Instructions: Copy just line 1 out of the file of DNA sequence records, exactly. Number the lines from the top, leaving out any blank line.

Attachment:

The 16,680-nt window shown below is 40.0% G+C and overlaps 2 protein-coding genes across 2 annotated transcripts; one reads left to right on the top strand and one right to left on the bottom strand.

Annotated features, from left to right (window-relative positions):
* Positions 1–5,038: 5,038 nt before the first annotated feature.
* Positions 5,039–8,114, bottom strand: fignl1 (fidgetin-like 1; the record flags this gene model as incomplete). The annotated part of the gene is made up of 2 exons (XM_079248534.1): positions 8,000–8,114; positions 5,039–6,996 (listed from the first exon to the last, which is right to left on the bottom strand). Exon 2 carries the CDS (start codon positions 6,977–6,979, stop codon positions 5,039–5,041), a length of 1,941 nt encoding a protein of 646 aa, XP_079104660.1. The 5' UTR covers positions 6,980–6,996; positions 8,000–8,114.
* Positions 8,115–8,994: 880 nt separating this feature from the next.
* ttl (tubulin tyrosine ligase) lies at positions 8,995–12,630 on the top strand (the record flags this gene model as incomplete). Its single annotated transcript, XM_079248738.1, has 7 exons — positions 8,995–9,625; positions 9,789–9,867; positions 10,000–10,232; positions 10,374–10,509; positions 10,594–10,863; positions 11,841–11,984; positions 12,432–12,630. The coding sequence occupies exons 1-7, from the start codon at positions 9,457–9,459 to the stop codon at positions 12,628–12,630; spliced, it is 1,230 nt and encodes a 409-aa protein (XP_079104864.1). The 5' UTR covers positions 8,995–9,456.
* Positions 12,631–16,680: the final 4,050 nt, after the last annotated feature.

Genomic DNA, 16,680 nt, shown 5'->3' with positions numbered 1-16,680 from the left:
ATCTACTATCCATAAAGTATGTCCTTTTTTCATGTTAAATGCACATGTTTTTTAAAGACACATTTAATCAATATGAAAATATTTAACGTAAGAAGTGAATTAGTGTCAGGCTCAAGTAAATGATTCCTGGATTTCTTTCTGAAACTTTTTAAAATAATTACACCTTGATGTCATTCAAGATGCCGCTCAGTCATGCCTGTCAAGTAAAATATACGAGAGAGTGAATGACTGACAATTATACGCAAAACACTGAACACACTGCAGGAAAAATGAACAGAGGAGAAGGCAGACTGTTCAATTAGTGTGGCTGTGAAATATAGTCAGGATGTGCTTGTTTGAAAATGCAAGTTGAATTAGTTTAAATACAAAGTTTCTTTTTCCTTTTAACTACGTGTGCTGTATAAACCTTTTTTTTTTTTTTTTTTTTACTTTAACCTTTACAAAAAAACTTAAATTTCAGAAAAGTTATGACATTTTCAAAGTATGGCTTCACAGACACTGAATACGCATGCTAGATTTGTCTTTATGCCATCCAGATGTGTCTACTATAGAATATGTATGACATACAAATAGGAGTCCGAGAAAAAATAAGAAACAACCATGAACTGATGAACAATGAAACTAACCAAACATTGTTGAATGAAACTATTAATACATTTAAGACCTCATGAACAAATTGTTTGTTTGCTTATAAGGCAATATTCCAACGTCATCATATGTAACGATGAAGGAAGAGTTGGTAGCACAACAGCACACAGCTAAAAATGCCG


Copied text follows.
The 16,680-nt window shown below is 40.0% G+C and overlaps 2 protein-coding genes across 2 annotated transcripts; one reads left to right on the top strand and one right to left on the bottom strand.